Prep 25 mins
Cook 45 mins
This ribs are the essense of country-style chinese cooking.
- 4 pork ribs, cut in half crosswise (meaty, thick, and country style)
- flour (for dredging)
- 2 tablespoons peanut oil
- 1 onion, sliced thinly
- 1 inch cube fresh ginger, peeled and sliced thinly
- 5 garlic cloves, peeled and sliced thinly
- 2 1⁄2 tablespoons fermented black beans, roughly chopped
- 1⁄2 quart chicken broth or 1⁄2 quart vegetable broth
- 1 tablespoon dark soy sauce
- 4 medium Japanese turnips, peeled and cut into chunks
- cornstarch, slurry
- 1 scallion top, sliced thinly on the bias
- 1⁄4 cup fresh cilantro, roughly chopped
- Dredge ribs in flour, coating it thinly. Shake off excess.
- Heat oil in the bottom of pressure cooker or stovetop casserole or Dutch oven. When it is nearly smoking, add ribs in a single layer, and allow them to brown deeply on that side, then turn them, repeating until all sides are golden brown. Do this in several batches as needed–if you crowd the pot it will lower the temperature too much and will make it harder to get that nice golden crust.
- Remove the ribs and set them aside on a plate. Add onions to the pot, and stir, cooking until they turn a deep golden brown color. Add the ginger and chiles and continue cooking until onions are reddish brown. Add garlic and black beans and stir until fragrant.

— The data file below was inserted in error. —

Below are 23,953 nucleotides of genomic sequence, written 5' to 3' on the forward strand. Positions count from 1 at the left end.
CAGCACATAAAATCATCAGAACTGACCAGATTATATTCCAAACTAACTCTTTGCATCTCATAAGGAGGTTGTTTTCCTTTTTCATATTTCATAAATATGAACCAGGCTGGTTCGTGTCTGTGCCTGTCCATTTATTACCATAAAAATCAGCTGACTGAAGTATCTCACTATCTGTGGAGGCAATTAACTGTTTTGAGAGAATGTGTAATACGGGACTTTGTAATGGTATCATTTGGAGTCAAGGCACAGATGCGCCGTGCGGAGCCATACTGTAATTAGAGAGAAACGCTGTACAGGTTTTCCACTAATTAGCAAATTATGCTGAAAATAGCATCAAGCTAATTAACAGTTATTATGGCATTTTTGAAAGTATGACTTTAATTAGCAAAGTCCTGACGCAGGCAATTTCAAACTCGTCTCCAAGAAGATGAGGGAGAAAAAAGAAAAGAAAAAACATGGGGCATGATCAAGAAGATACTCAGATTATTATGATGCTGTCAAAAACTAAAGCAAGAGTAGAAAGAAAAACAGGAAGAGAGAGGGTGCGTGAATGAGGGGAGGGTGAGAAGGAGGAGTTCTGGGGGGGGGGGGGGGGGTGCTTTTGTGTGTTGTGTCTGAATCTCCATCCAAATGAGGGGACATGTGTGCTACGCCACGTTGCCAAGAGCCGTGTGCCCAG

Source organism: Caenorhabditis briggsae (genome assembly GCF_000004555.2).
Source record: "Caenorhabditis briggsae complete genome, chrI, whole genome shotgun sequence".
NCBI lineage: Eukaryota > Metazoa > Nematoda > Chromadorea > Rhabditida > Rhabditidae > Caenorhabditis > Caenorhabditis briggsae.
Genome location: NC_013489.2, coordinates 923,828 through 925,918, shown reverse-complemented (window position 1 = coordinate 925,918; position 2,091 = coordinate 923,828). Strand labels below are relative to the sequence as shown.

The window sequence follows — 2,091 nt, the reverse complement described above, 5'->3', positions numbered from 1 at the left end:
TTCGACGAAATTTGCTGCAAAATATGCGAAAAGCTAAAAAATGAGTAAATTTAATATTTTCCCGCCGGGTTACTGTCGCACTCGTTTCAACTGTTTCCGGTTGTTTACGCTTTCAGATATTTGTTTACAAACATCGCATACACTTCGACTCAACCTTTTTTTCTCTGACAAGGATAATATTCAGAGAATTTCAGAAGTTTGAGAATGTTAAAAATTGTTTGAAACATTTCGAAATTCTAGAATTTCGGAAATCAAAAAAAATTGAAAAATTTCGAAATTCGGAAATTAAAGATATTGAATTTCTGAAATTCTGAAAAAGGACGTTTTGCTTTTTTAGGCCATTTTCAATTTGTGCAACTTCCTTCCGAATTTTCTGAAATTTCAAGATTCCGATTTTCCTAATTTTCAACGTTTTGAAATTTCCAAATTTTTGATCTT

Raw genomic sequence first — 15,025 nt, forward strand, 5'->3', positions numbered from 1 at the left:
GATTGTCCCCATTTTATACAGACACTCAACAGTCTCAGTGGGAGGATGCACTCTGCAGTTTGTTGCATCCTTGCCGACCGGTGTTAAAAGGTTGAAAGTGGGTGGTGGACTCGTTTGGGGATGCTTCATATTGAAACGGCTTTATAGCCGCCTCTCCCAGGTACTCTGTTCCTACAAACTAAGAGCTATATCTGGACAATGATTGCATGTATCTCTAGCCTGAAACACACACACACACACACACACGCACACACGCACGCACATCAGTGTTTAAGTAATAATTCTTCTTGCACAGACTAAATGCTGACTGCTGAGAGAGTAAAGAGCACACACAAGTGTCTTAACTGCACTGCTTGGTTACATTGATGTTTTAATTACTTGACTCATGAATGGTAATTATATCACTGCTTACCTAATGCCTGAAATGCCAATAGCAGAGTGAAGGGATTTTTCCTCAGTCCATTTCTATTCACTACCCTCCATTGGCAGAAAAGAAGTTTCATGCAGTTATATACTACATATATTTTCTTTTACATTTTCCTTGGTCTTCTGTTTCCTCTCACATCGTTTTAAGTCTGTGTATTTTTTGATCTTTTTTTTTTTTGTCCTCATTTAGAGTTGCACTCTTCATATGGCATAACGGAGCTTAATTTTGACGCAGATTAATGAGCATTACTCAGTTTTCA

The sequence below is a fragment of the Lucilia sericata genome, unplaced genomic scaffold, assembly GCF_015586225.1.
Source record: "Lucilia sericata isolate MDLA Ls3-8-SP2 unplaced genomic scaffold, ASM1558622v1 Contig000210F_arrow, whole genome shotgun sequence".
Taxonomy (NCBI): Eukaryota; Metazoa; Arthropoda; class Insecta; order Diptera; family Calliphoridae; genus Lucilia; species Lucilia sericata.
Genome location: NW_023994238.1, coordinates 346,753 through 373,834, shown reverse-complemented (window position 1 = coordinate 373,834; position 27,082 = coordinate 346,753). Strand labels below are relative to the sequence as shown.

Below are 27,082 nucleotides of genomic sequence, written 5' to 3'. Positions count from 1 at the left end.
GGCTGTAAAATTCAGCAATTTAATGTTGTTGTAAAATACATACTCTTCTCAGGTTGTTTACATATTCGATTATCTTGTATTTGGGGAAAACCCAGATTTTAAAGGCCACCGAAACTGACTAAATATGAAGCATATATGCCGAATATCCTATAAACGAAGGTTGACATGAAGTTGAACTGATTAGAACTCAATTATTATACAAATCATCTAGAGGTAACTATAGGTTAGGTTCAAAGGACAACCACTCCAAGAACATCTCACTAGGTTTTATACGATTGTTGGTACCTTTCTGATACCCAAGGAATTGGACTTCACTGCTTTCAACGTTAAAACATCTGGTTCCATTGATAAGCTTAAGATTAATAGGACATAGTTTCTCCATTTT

- Deglaze the pot with water, scraping up any browned bits left on the bottom. Add ribs back to the pot and add the chicken broth and soy sauce.
- Bring to a boil. If using a pressure cooker, close lid, lock down and bring to full pressure. Turn down heat and cook at high pressure for about thirty minutes. If you are just using a regular pan, turn down the heat and cover the pot, and cook covered until the ribs are fork tender–it will probably take a couple of hours.
- When the ribs are done, uncover the pot or pressure cooker and add turnips. Cook, uncovered, until turnips are fully tender and the sauce has reduced slightly.
- Thicken sauce with cornstarch slurry, and remove meat and turnips to a heated serving bowl, with plenty of sauce. (As you pull the meat out of the pot, many of the bones will fall free–this is fine and to be expected. You can purposefully remove the bones before serving–this makes it a little easier to pick up chunks of pork with chopsticks, though in truth most of the Chinese folks I know like to nibble on the bones of ribs and spareribs, so you can leave them, too.).
- Just before serving, sprinkle with scallion tops and cilantro.